Her experience of growing up in an interfaith family is nothing like the experiences of the people who use our site. In the Forward article, Petrov writes:
Betlejewski’s partner in the project, Judyta Nekanda-Trepka, tells the reporter, “With the campaign, we wanted to remind people of the actual meaning of the word. ‘Jew’ is not an offensive word!”
Joanna Michlic has made the point that Polish nationalism could have two characters: an ethnic exclusivist character or an inclusivist civic character. In the present day, Poles are choosing inclusivist civic nationalism, and over 3,000 people have posted to tesknie.com to tell the stories they felt they couldn’t tell about their Jewish neighbors.There’s more than one lesson to pull out of this story for American Jews, for people in interfaith families, for people in the United States grappling with how to deal with ethnic difference and immigration. We have the same choices in front of us–to be hidden or to be open, to include or to exclude.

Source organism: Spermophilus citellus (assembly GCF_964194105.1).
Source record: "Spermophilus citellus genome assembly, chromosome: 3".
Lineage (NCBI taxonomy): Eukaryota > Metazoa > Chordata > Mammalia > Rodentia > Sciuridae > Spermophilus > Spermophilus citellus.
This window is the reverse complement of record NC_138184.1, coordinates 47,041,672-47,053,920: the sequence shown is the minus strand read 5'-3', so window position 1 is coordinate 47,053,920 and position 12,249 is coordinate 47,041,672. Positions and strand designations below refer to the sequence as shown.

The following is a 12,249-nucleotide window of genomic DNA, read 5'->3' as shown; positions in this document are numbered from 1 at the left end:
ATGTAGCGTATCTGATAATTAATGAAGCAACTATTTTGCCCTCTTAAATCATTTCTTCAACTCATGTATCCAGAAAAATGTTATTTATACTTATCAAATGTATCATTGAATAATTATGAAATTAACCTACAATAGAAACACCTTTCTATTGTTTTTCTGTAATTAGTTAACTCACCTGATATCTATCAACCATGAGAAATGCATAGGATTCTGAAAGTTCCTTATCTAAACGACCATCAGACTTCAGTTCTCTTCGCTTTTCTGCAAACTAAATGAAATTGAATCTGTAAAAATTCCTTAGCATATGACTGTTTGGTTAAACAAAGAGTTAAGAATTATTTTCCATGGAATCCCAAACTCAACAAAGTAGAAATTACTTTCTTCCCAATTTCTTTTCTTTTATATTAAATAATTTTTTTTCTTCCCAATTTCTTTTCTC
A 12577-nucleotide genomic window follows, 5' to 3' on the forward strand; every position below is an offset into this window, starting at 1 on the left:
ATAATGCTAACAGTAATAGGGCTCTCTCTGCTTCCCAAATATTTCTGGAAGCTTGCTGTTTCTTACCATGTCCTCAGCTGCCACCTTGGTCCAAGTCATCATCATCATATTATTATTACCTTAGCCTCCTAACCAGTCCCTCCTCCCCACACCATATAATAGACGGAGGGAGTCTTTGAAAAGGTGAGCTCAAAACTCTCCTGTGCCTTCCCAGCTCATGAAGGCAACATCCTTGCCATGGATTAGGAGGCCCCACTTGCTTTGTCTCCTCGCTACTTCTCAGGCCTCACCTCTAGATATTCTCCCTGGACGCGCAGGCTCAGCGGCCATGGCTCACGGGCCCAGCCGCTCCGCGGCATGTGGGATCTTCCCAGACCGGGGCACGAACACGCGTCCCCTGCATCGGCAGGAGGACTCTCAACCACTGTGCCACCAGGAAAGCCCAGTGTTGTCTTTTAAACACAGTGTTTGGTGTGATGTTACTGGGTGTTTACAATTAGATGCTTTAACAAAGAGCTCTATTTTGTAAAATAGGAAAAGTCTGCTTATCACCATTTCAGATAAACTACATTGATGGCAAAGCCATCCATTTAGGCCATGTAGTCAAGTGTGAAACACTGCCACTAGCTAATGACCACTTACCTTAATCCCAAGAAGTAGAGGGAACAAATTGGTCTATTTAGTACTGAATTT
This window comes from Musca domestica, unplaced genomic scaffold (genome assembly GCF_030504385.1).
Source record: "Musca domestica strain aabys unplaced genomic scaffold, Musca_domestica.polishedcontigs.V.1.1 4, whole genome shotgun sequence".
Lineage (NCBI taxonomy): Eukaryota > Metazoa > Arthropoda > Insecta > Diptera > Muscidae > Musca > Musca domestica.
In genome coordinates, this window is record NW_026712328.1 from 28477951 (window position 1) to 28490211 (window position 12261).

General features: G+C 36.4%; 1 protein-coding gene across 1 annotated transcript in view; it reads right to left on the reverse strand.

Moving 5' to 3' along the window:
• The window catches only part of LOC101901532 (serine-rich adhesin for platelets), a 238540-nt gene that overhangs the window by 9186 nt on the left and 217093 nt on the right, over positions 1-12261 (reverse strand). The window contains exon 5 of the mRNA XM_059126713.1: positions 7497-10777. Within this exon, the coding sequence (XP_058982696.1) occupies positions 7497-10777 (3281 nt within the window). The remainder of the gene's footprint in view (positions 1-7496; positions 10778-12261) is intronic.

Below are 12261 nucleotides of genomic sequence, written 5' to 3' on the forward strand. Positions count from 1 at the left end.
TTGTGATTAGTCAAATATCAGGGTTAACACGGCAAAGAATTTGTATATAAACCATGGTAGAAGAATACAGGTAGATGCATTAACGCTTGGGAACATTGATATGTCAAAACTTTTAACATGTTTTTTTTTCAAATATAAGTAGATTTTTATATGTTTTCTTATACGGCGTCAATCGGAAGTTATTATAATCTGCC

I saw a short item, “Polish-language guide to Shavuot distributed.” An organization called Shavei Israel which does outreach to people with Jewish roots or ancestry around the world, prepared the pamphlet.
Children of hidden Jews are, for the most part, children of interfaith marriages. In the Polish case this looks nothing at all like interfaith marriage in the United States–the level of anti-Semitism in Poland and the lack of freedom of religion means that hidden Jews are also people whose Jewish roots were hidden from them.